U.S. military shoots down ‘high altitude object’ near Alaska

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U.S. fighter aircraft shot down an unmanned “high altitude object” in U.S. airspace off the northern coast of Alaska on Friday afternoon, White House and Pentagon officials said.

National Security Council spokesperson John Kirby, when asked if he could confirm reports of another Chinese spy balloon entering U.S. airspace, told reporters that the Pentagon began tracking the new object over Alaskan airspace in the last 24 hours.

“The object was flying at an altitude of 40,000 feet and posed a reasonable threat to the safety of civilian flight,” he said. “Out of an abundance of caution, and at the recommendation of the Pentagon, President Biden ordered the military to down the object.”

Pressed on the specifics of the object, a Pentagon spokesman, Air Force Brig. Gen. Pat Ryder, told reporters that it was about the size of a small car — much smaller than the Chinese surveillance balloon shot down off the South Carolina coast last Saturday. 

Defense officials said that U.S. military personnel identified the craft by radar on Thursday.

It’s not yet clear where the object came from, and officials would not speculate on what its purpose may have been.

SEE ALSO: Hill fumes as Pentagon describes vast China balloon spy program

“At this point, we don’t know the origin of the object,” Gen. Ryder said at a Pentagon briefing. “We will know more once we’re able to potentially recover some of those materials, but the primary concern, again, was the potential hazard to civilian flight.”

“Civilian aircraft operate at a variety of ranges up to 40,000 to 45,000 feet, so there was a reasonable concern this represented a threat or a potential hazard” to air traffic, he said.

U.S. Northern Command coordinated the shootdown operation with assistance from Alaska National Guard, FAA and FBI personnel. An F-22 fighter jet fired a single AIM-9 missile to take down the object, Gen. Ryder said.

Military troops are now recovering the object’s remnants from Alaskan coastal waters.

Gen. Ryder stressed the differences between this object and the spy balloon taken down last week, including the size disparity. Last week’s balloon also crossed the U.S. at altitudes of about 60,000 feet — much higher than the object shot down Friday and therefore posing much less immediate risk to civilian aircraft.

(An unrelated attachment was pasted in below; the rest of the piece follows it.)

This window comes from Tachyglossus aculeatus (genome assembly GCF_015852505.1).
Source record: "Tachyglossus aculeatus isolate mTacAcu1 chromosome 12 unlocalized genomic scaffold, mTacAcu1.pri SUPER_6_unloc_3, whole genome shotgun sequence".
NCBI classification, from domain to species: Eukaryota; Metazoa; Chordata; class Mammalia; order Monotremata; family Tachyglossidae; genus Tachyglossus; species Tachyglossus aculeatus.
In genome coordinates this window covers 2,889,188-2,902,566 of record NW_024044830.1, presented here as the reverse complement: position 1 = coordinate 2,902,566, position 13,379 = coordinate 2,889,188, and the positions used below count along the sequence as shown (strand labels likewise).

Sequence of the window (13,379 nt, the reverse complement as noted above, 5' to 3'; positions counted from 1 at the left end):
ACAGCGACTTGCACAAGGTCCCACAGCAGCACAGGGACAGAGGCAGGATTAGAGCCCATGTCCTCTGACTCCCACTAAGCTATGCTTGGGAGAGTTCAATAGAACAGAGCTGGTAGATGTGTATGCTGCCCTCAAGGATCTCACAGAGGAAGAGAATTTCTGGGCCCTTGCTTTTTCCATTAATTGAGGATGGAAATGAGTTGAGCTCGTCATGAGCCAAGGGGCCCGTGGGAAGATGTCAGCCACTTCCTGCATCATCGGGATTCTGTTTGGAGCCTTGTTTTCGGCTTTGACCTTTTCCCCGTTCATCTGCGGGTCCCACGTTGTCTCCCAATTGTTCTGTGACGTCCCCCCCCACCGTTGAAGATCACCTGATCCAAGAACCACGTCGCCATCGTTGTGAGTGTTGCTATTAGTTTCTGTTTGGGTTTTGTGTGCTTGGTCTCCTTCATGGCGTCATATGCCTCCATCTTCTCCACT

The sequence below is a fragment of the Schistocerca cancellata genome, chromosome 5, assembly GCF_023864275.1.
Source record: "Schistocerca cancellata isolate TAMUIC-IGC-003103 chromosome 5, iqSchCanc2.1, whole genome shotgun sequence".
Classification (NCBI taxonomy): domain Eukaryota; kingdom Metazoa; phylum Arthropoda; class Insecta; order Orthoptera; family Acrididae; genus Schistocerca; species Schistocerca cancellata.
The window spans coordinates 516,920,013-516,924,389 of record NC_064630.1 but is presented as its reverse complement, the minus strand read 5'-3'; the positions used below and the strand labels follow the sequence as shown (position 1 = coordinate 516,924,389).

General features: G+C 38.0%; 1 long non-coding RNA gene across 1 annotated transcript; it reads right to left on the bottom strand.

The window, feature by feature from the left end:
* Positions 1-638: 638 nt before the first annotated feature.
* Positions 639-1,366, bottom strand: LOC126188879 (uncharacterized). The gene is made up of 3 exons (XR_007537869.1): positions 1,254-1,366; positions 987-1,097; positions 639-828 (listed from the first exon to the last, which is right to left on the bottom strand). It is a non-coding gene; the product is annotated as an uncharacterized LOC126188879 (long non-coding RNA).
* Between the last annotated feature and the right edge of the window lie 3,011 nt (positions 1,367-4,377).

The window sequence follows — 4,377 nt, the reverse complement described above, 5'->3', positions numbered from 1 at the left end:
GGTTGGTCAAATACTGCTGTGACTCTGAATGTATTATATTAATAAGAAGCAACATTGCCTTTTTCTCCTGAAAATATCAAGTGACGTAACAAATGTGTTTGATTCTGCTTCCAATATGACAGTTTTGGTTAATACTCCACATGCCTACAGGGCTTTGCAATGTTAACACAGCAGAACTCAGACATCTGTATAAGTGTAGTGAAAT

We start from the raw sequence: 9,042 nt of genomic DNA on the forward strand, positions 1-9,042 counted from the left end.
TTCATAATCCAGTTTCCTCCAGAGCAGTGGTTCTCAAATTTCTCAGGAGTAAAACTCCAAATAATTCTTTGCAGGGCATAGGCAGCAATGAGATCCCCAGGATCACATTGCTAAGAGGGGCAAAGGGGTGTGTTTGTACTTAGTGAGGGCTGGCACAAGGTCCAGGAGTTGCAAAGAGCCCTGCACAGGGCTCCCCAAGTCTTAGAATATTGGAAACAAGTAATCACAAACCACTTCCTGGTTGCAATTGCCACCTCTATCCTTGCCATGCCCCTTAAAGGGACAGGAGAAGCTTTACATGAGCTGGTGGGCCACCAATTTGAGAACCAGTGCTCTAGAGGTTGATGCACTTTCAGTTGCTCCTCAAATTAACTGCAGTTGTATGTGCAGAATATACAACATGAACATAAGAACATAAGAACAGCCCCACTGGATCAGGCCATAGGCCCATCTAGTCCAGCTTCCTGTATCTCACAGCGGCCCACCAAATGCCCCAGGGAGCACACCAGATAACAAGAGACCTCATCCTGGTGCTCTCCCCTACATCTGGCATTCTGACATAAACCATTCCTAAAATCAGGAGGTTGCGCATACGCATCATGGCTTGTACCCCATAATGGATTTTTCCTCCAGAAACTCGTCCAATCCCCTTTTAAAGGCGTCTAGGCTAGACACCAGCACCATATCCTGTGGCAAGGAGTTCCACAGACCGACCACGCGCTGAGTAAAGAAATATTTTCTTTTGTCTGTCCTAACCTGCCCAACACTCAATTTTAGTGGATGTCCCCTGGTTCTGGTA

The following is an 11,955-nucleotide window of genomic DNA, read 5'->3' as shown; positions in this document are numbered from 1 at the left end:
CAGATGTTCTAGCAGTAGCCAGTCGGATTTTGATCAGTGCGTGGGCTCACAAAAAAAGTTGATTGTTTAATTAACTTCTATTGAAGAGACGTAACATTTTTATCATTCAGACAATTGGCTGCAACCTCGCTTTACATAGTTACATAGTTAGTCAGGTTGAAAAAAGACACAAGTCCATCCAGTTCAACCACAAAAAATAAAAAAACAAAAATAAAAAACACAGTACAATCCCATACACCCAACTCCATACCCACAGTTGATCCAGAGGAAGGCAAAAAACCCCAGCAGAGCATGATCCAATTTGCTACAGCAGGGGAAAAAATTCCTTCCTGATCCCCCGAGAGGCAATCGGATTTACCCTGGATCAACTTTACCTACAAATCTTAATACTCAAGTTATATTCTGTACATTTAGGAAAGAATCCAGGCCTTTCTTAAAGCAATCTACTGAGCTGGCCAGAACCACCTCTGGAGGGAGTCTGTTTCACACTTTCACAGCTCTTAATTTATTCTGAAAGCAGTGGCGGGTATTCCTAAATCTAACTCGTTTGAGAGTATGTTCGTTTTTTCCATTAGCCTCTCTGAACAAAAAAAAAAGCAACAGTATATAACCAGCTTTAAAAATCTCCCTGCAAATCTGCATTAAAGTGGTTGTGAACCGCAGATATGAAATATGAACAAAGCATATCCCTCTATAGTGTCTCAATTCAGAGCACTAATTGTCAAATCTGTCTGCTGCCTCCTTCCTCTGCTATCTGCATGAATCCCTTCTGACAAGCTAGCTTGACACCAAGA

The Biden administration has faced withering criticism for allowing the spy balloon to travel across the entire U.S. before shooting it down off the Atlantic coast. Officials said they waited until the craft could be shot down without posing a threat to civilians on the ground. Critics say the decision to wait so long showed weakness and sent a signal to Beijing that America will allow a foreign craft to travel through its airspace.

SEE ALSO: Chinese military confirms snub of U.S. Defense Secretary Austin’s call over balloon

Gen. Ryder did not address questions Friday about whether that criticism or political pressure factored into Mr. Biden’s decision to shoot down the most recent object so quickly.

Lawmakers of both parties praised the decision to take out the object quickly.

“I appreciate the Biden administration learning from its prior inaction and acting quickly to address this latest airspace incursion, and I look forward to further updates about this incident,” said Sen. Roger Wicker, Mississippi Republican and ranking member on the Senate Armed Services Committee. “However, I still have many outstanding questions regarding last week’s incident. Today’s decisive action is a reminder that it is even more important that we understand fully why the first balloon was allowed to traverse the entirety of our sovereign airspace uncontested.”

Sen. Mark Warner, Virginia Democrat and chairman of the Senate Intelligence Committee, said the president deserves credit.

“Glad to see the president act swiftly on this new intrusion to our airspace,” he said in a Twitter post. “I’m looking forward to more details becoming public as the recovery and investigation continue.”

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